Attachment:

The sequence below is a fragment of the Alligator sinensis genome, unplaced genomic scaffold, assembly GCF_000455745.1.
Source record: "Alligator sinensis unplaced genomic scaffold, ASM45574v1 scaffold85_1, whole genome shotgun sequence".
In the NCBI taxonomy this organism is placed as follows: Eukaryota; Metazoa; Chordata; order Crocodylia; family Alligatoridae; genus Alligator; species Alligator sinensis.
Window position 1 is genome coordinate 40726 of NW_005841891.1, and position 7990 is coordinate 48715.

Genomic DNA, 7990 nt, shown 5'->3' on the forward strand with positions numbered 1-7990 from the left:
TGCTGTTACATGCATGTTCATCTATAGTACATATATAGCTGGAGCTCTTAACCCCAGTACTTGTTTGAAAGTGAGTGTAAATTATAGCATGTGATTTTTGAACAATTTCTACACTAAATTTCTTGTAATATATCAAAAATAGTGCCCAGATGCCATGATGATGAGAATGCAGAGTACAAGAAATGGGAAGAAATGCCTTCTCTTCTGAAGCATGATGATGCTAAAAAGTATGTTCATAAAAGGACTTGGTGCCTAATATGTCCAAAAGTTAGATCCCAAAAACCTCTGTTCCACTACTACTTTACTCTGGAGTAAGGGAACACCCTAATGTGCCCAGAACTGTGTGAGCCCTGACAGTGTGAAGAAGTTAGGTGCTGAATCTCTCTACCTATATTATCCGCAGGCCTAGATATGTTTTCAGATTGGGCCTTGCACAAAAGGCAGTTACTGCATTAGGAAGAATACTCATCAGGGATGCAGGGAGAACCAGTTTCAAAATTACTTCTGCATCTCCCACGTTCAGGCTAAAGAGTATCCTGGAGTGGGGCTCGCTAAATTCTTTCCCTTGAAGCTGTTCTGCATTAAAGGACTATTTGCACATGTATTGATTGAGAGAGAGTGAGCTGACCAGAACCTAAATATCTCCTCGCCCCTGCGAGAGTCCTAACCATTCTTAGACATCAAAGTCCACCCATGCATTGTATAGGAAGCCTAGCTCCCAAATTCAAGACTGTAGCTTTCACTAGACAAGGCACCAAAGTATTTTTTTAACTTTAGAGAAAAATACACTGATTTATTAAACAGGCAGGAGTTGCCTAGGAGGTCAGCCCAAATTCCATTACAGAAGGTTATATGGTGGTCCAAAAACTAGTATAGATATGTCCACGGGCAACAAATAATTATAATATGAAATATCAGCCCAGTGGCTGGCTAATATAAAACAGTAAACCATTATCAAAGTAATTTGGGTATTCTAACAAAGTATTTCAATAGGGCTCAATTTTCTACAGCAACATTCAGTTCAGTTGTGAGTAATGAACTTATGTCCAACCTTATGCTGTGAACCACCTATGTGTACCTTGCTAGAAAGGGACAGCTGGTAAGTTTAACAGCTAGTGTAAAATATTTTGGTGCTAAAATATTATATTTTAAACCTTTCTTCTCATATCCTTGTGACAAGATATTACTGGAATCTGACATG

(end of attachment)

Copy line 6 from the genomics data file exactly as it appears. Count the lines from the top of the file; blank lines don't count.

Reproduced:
TGCTGTTACATGCATGTTCATCTATAGTACATATATAGCTGGAGCTCTTAACCCCAGTACTTGTTTGAAAGTGAGTGTAAATTATAGCATGTGATTTTTGAACAATTTCTACACTAAATTTCTTGTAATATATCAAAAATAGTGCCCAGATGCCATGATGATGAGAATGCAGAGTACAAGAAATGGGAAGAAATGCCTTCTCTTCTGAAGCATGATGATGCTAAAAAGTATGTTCATAAAAGGACTTGGTGCCTAATATGTCCAAAAGTTAGATCCCAAAAACCTCTGTTCCACTACTACTTTACTCTGGAGTAAGGGAACACCCTAATGTGCCCAGAACTGTGTGAGCCCTGACAGTGTGAAGAAGTTAGGTGCTGAATCTCTCTACCTATATTATCCGCAGGCCTAGATATGTTTTCAGATTGGGCCTTGCACAAAAGGCAGTTACTGCATTAGGAAGAATACTCATCAGGGATGCAGGGAGAACCAGTTTCAAAATTACTTCTGCATCTCCCACGTTCAGGCTAAAGAGTATCCTGGAGTGGGGCTCGCTAAATTCTTTCCCTTGAAGCTGTTCTGCATTAAAGGACTATTTGCACATGTATTGATTGAGAGAGAGTGAGCTGACCAGAACCTAAATATCTCCTCGCCCCTGCGAGAGTCCTAACCATTCTTAGACATCAAAGTCCACCCATGCATTGTATAGGAAGCCTAGCTCCCAAATTCAAGACTGTAGCTTTCACTAGACAAGGCACCAAAGTATTTTTTTAACTTTAGAGAAAAATACACTGATTTATTAAACAGGCAGGAGTTGCCTAGGAGGTCAGCCCAAATTCCATTACAGAAGGTTATATGGTGGTCCAAAAACTAGTATAGATATGTCCACGGGCAACAAATAATTATAATATGAAATATCAGCCCAGTGGCTGGCTAATATAAAACAGTAAACCATTATCAAAGTAATTTGGGTATTCTAACAAAGTATTTCAATAGGGCTCAATTTTCTACAGCAACATTCAGTTCAGTTGTGAGTAATGAACTTATGTCCAACCTTATGCTGTGAACCACCTATGTGTACCTTGCTAGAAAGGGACAGCTGGTAAGTTTAACAGCTAGTGTAAAATATTTTGGTGCTAAAATATTATATTTTAAACCTTTCTTCTCATATCCTTGTGACAAGATATTACTGGAATCTGACATG